Some design work has been done on a new capability for text font definitions (to support more than just 16 vector directions), and some fancier text fonts, including italic, have been constructed and are waiting for this feature. 1.4.

Multiple text fonts

The LOAD command permits the user to load a new text font at any time. What we don't tell him in the manual is that the next time he REGENs the drawing, all his old text will now appear in the new font. Only one font at a time is actually supported. We should look into adding a multi-font capability. Again, we should be careful not to overload the user with prompts from the TEXT command. 2.0.

ZOOM/LIMITS confusion

Our numeric ZOOM factors are confusing to users. “ZOOM 2” does not necessarily mean “double the size”; it is relative to the original drawing size, not the current display.

Also, “ZOOM 0.1” might result in a small drawing in the lower left corner of the screen, and a subsequent “ZOOM 1” might leave you with a blank screen. 1.4.


It was proposed that the user could assign “view” numbers to various portions of his drawing (with associated zoom, etc.). This would allow switching from one area to another rapidly, without the need for several PAN or ZOOM commands. This might fit in nicely with the “point variable” feature (e.g., “VIEW KITCHEN”). 2.0.

Don't regen invisible layers

Performance optimization. Freeze and thaw in 2.1.


The REPEAT/ENDREP facility is limited, and can cause confusing results. A capability to form a radial array would be useful. Array command in 1.4 REPEAT/ENDREP removed in 2.5.

Generalize redraw files

Currently, our redraw file contains only vectors. Circles, for example, are composed of many small vectors, and cannot utilize the circle-drawing capabilities of various displays and plotters. Even if we could use these hardware features, we'd still need a way to identify such an object when it is pointed to; this currently depends on the vector approach.

Area and perimeter

This is the ability to simply select a polygon (polyline) and compute its area or perimeter. Our present AREA command requires the user to specify the polygon vertex by vertex. 2.6.

QPLOT for additional printers

Currently, QPLOT operates only on Epson printers. Other dot matrix printers are popular as well, and could conceivably be used. This might require additional code in the new Configurator. General printer plotter support added in 2.1.


A three-dimensional capability is desirable. It appears that an “extrusion” feature might be relatively simple to implement and sufficient for some users. Could be an extra-cost option. 2.1.

Questionable items

These are items whose value to the program is questionable, or for which additional research is needed before we decide to implement them.

Should entities have colors?

Should color be associated with an entity rather than with a layer? 2.5.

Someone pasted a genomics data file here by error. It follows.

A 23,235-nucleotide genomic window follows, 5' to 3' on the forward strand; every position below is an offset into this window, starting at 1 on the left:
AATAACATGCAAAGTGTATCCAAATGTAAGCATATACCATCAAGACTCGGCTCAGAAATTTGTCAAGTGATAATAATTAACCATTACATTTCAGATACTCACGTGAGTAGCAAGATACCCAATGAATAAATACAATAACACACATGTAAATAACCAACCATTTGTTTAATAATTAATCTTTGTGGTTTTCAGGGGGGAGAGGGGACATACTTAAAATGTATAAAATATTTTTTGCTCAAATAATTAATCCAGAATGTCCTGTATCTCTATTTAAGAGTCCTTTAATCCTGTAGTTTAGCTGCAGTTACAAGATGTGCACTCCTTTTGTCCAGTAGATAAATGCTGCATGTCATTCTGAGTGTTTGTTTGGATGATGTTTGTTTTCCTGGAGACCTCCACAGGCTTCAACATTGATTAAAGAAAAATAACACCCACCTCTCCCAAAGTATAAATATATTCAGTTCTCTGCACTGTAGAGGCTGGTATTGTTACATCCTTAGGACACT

Aligned dimensions

Although the ANSI standard specifies that unidirectional dimension text is preferable, we have been asked for the ability to have the dimension text aligned with the dimension lines. 1.4.

Ex post facto SNAP

This would allow the user to “sketch” his drawing just as he would on paper, without regard to precision. Once the sketch is done, it could be SNAPped (or even ORTHOed) into a precise drawing.

Display snapped crosshair

When SNAP mode is on, some systems only move the crosshairs from one snap point to the next. This makes it very evident that SNAP mode is on. 1.4.

Relational entities


Display axes

??? We might not have known what it was, but that didn't stop us from putting it in 1.4.

Drawing types

A general “drawing type” facility was proposed. A drawing type could have an associated default drawing size, resolution, menu file, and even a skeleton drawing (such as ANSI title boxes). 2.1.

Alignment of entities

Some systems allow you to draw several boxes, for example, and then adjust them so that their top lines align horizontally.

Shape dragging

This is the ability to move an object across the screen with the cross-hairs in real time, as opposed to erasing it and redrawing it in its new location, as we do now. “If it can be done on an Apple, we should be able to do it on our machines.” 2.0.

DXF to CalComp program

This wasn't discussed at the meeting, but I've had a couple of user requests for it. These guys have large mainframe systems with large CalComp plotters, and don't want to buy another plotter to hook up to their AutoCAD system. We tell them about DXF files, and they ask if we have a program (or know of one) to do the job. The CalComp subroutine package is used widely enough that it might make sense for us to provide a “sample” FORTRAN program, but we'd have to supply the source, and support could become a problem.

June 1983 Meeting     Crisis Letter